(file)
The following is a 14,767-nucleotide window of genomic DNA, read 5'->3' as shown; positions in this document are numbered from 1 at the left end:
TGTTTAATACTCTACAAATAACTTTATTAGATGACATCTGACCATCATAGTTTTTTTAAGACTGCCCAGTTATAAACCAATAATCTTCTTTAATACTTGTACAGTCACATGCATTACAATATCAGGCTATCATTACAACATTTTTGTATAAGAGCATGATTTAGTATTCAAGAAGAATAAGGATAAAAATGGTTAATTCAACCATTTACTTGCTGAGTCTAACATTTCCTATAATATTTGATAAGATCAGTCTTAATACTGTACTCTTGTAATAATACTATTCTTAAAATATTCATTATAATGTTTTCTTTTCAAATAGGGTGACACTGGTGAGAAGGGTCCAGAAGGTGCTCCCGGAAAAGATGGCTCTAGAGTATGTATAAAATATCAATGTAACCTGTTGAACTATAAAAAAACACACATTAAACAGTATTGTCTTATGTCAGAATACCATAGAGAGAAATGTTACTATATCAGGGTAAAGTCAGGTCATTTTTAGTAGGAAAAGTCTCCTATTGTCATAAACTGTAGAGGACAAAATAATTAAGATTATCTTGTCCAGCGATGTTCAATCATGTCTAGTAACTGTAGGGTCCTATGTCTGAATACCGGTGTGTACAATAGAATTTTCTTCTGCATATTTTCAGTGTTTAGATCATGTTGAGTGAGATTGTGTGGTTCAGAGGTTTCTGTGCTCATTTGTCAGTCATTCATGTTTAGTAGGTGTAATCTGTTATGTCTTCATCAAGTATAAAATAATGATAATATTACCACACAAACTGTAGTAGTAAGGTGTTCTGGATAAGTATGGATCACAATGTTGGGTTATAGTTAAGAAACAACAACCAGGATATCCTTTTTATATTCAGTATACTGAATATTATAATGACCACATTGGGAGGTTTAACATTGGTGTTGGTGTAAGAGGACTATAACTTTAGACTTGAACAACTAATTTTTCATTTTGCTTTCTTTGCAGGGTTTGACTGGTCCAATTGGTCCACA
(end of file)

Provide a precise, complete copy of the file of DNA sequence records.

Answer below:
The following is a 14,767-nucleotide window of genomic DNA, read 5'->3' as shown; positions in this document are numbered from 1 at the left end:
TGTTTAATACTCTACAAATAACTTTATTAGATGACATCTGACCATCATAGTTTTTTTAAGACTGCCCAGTTATAAACCAATAATCTTCTTTAATACTTGTACAGTCACATGCATTACAATATCAGGCTATCATTACAACATTTTTGTATAAGAGCATGATTTAGTATTCAAGAAGAATAAGGATAAAAATGGTTAATTCAACCATTTACTTGCTGAGTCTAACATTTCCTATAATATTTGATAAGATCAGTCTTAATACTGTACTCTTGTAATAATACTATTCTTAAAATATTCATTATAATGTTTTCTTTTCAAATAGGGTGACACTGGTGAGAAGGGTCCAGAAGGTGCTCCCGGAAAAGATGGCTCTAGAGTATGTATAAAATATCAATGTAACCTGTTGAACTATAAAAAAACACACATTAAACAGTATTGTCTTATGTCAGAATACCATAGAGAGAAATGTTACTATATCAGGGTAAAGTCAGGTCATTTTTAGTAGGAAAAGTCTCCTATTGTCATAAACTGTAGAGGACAAAATAATTAAGATTATCTTGTCCAGCGATGTTCAATCATGTCTAGTAACTGTAGGGTCCTATGTCTGAATACCGGTGTGTACAATAGAATTTTCTTCTGCATATTTTCAGTGTTTAGATCATGTTGAGTGAGATTGTGTGGTTCAGAGGTTTCTGTGCTCATTTGTCAGTCATTCATGTTTAGTAGGTGTAATCTGTTATGTCTTCATCAAGTATAAAATAATGATAATATTACCACACAAACTGTAGTAGTAAGGTGTTCTGGATAAGTATGGATCACAATGTTGGGTTATAGTTAAGAAACAACAACCAGGATATCCTTTTTATATTCAGTATACTGAATATTATAATGACCACATTGGGAGGTTTAACATTGGTGTTGGTGTAAGAGGACTATAACTTTAGACTTGAACAACTAATTTTTCATTTTGCTTTCTTTGCAGGGTTTGACTGGTCCAATTGGTCCACA